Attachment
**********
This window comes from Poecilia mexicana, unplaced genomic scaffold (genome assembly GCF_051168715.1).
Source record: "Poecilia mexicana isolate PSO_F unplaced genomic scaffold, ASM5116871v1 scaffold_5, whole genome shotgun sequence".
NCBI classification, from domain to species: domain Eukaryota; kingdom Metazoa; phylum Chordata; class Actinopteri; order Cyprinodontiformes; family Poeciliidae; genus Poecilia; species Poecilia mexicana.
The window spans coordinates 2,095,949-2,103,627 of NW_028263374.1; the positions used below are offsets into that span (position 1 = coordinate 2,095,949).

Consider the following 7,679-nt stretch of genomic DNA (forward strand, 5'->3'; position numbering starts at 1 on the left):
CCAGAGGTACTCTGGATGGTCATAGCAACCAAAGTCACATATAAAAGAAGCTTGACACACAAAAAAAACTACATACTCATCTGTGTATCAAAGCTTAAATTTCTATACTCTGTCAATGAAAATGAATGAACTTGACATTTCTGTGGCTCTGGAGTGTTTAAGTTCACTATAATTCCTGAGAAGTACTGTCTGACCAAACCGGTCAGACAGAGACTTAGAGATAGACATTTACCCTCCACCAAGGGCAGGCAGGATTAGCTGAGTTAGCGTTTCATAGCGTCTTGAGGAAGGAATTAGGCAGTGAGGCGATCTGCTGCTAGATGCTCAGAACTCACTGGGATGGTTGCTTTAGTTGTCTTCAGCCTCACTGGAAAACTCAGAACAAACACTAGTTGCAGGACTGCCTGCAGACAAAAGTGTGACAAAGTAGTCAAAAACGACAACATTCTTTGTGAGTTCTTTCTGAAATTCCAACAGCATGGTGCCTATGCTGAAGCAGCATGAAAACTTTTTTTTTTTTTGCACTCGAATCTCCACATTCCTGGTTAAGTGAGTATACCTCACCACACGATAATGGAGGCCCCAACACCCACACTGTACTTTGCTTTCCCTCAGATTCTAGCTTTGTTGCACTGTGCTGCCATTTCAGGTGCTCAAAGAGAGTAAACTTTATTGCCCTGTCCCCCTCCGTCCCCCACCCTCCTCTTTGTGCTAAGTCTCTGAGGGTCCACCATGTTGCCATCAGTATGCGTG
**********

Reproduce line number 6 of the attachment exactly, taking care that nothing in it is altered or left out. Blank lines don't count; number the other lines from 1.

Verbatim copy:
CCAGAGGTACTCTGGATGGTCATAGCAACCAAAGTCACATATAAAAGAAGCTTGACACACAAAAAAAACTACATACTCATCTGTGTATCAAAGCTTAAATTTCTATACTCTGTCAATGAAAATGAATGAACTTGACATTTCTGTGGCTCTGGAGTGTTTAAGTTCACTATAATTCCTGAGAAGTACTGTCTGACCAAACCGGTCAGACAGAGACTTAGAGATAGACATTTACCCTCCACCAAGGGCAGGCAGGATTAGCTGAGTTAGCGTTTCATAGCGTCTTGAGGAAGGAATTAGGCAGTGAGGCGATCTGCTGCTAGATGCTCAGAACTCACTGGGATGGTTGCTTTAGTTGTCTTCAGCCTCACTGGAAAACTCAGAACAAACACTAGTTGCAGGACTGCCTGCAGACAAAAGTGTGACAAAGTAGTCAAAAACGACAACATTCTTTGTGAGTTCTTTCTGAAATTCCAACAGCATGGTGCCTATGCTGAAGCAGCATGAAAACTTTTTTTTTTTTTGCACTCGAATCTCCACATTCCTGGTTAAGTGAGTATACCTCACCACACGATAATGGAGGCCCCAACACCCACACTGTACTTTGCTTTCCCTCAGATTCTAGCTTTGTTGCACTGTGCTGCCATTTCAGGTGCTCAAAGAGAGTAAACTTTATTGCCCTGTCCCCCTCCGTCCCCCACCCTCCTCTTTGTGCTAAGTCTCTGAGGGTCCACCATGTTGCCATCAGTATGCGTG